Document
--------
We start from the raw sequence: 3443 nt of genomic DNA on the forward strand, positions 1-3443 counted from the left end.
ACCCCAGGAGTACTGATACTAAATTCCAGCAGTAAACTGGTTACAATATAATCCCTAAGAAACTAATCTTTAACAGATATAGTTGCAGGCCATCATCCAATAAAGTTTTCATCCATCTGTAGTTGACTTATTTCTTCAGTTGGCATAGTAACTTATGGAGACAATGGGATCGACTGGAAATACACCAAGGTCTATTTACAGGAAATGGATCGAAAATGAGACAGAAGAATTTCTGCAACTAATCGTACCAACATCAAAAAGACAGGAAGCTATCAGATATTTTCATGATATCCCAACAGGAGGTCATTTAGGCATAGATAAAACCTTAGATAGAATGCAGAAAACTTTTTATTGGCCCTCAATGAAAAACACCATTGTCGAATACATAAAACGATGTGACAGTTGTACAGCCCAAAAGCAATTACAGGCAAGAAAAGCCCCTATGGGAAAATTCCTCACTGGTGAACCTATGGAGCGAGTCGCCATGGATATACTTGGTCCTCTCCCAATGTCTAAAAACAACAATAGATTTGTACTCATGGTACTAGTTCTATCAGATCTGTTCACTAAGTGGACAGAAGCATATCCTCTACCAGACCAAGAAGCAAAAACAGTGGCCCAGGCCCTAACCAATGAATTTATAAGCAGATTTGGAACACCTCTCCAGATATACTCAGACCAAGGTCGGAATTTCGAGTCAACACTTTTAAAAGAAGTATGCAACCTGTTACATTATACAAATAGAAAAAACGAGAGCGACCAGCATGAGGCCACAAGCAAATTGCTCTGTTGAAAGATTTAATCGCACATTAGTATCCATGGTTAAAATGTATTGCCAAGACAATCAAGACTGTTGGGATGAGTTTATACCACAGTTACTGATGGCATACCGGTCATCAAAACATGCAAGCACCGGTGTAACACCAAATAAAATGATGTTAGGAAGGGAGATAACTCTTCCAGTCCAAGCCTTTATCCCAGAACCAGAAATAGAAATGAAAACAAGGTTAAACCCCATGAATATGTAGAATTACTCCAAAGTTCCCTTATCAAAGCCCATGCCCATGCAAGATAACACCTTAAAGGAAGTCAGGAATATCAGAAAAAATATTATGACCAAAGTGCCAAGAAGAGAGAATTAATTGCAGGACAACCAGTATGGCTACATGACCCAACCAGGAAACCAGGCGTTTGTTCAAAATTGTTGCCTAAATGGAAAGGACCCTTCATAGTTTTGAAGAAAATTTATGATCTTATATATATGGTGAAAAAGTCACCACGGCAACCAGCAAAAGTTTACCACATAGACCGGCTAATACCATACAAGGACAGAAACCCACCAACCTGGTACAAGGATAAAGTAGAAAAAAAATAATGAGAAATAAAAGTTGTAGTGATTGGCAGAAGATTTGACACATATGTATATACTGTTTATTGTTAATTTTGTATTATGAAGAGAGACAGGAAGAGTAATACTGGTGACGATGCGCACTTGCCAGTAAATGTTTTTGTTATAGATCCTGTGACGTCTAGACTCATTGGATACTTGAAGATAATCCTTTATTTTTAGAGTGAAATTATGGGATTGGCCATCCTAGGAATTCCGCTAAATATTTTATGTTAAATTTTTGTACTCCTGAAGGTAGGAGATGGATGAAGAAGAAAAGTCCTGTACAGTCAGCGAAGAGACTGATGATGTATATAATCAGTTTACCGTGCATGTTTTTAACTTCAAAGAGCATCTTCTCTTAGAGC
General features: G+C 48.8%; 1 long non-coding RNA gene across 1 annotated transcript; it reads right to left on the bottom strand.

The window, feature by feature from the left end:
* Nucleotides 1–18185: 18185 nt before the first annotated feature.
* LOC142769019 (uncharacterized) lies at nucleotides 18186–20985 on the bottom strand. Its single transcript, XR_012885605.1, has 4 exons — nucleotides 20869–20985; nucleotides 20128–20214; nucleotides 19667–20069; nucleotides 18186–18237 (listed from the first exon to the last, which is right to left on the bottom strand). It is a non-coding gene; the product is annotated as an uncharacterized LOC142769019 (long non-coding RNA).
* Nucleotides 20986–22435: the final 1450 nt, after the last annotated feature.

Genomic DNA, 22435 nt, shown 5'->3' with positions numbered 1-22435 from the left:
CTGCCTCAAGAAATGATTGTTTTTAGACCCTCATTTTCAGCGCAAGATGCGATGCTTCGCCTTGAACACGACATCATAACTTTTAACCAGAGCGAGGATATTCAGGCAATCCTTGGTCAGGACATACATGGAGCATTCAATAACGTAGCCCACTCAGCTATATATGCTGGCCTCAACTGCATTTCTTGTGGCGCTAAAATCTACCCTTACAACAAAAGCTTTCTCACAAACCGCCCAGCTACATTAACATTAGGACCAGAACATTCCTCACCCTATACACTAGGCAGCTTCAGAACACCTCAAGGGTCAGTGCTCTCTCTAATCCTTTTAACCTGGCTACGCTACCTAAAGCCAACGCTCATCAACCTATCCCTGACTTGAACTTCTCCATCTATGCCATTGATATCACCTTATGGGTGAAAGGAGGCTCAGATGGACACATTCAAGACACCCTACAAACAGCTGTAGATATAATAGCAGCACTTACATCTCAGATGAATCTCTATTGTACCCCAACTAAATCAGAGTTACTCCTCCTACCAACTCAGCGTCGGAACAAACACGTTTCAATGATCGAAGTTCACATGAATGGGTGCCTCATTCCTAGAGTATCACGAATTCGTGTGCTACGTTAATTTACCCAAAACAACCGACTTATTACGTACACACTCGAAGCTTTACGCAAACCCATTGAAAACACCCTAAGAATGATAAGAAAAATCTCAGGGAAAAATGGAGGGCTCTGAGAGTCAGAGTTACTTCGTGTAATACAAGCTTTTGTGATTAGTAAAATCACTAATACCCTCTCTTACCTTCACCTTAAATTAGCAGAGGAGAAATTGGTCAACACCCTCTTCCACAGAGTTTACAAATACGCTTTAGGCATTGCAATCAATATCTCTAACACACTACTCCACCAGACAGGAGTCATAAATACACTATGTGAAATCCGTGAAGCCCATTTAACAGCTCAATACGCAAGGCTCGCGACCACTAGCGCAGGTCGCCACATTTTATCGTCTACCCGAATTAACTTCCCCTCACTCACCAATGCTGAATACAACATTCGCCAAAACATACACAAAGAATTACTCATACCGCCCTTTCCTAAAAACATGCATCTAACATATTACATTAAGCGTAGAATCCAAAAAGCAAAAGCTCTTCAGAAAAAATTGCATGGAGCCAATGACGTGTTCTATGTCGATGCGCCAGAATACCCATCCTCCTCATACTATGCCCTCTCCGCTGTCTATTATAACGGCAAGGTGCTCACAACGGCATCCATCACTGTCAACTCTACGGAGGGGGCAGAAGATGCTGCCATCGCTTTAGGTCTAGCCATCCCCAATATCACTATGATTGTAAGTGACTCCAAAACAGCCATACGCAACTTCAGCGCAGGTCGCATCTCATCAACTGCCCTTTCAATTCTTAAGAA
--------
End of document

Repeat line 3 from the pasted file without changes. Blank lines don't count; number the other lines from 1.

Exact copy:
General features: G+C 48.8%; 1 long non-coding RNA gene across 1 annotated transcript; it reads right to left on the bottom strand.